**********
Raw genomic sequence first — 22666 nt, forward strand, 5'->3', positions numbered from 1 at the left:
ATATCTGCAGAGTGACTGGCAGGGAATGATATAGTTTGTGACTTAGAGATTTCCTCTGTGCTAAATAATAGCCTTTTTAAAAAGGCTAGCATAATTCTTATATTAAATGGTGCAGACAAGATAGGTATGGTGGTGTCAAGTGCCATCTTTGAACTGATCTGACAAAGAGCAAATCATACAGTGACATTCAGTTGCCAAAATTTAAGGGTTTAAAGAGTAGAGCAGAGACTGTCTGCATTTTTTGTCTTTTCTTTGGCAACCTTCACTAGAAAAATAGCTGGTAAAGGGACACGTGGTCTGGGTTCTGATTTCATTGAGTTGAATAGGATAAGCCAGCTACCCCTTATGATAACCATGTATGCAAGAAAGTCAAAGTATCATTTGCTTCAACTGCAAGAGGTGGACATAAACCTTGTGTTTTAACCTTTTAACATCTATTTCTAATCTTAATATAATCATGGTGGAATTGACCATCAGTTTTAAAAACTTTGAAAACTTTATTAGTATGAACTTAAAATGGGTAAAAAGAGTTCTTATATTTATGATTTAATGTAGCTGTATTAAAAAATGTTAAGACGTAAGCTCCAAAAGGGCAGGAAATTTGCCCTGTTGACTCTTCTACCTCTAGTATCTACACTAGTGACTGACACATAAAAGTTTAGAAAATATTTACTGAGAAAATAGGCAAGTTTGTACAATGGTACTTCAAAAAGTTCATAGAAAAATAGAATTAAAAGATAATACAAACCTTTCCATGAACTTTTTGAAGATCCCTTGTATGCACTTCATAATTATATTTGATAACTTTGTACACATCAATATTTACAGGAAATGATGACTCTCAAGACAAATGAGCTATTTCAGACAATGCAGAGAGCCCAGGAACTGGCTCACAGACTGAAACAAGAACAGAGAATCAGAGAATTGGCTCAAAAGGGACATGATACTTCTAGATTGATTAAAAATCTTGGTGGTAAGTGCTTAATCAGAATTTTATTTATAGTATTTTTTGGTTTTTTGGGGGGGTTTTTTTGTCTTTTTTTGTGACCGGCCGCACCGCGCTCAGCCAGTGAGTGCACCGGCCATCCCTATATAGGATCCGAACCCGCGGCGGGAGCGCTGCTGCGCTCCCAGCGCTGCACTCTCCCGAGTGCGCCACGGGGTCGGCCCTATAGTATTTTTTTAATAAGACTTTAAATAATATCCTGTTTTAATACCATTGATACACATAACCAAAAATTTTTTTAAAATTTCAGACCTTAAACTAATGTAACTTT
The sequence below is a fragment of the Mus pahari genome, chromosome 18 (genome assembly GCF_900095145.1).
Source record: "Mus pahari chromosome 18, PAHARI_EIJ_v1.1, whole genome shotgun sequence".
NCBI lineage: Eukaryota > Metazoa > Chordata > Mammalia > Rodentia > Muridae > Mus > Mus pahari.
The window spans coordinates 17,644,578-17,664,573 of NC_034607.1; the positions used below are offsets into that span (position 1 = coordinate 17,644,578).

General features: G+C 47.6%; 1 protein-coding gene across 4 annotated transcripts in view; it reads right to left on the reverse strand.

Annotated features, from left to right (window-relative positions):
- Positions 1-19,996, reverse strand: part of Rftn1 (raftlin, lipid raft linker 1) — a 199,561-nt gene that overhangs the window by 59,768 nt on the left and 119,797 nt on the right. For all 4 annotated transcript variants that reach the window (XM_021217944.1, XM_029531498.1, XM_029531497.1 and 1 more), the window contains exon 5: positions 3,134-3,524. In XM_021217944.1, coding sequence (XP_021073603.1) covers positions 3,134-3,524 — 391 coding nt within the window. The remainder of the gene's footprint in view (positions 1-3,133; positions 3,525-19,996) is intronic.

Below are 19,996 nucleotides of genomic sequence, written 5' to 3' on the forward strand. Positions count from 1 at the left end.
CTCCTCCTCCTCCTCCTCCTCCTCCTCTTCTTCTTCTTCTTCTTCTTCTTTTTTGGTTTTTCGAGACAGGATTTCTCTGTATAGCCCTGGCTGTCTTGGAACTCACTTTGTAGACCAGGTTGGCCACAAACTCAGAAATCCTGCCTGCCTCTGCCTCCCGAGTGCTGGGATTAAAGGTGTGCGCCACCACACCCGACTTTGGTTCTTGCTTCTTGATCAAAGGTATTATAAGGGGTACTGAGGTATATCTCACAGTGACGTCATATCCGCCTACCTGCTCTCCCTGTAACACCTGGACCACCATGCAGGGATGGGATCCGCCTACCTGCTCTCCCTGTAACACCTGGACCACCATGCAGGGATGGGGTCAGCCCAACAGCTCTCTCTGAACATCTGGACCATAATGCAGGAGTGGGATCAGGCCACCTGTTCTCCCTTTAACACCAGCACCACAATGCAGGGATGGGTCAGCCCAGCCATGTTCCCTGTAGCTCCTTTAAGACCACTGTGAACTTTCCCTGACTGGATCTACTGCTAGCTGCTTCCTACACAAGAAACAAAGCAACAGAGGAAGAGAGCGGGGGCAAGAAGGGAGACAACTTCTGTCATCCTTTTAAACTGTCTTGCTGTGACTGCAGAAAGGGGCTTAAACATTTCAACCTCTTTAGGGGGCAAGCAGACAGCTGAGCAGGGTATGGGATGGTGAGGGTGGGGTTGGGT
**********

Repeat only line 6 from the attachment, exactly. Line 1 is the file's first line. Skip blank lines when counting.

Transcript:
The window spans coordinates 17,644,578-17,664,573 of NC_034607.1; the positions used below are offsets into that span (position 1 = coordinate 17,644,578).